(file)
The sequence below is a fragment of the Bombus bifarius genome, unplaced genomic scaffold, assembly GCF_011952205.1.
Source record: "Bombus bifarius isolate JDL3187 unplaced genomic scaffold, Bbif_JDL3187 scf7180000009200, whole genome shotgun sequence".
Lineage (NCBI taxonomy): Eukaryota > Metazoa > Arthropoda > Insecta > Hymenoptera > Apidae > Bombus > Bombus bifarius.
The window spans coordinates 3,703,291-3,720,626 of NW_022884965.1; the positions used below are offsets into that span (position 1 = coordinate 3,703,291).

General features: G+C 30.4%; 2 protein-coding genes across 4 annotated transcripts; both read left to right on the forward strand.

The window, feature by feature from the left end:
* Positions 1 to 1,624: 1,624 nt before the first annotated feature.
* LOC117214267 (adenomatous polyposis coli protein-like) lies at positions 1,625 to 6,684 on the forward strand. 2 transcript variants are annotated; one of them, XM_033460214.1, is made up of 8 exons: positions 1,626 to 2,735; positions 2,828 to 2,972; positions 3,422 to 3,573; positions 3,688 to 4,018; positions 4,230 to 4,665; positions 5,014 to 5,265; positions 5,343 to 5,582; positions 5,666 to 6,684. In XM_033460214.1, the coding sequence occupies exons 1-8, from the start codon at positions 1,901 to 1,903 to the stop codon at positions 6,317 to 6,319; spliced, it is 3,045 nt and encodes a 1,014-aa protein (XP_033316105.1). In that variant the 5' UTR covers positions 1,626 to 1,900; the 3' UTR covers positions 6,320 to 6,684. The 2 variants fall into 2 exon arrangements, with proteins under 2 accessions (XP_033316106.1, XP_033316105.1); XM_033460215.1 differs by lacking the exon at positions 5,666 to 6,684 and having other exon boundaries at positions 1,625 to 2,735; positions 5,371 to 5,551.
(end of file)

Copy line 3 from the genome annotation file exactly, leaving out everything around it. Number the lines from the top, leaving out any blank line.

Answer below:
Lineage (NCBI taxonomy): Eukaryota > Metazoa > Arthropoda > Insecta > Hymenoptera > Apidae > Bombus > Bombus bifarius.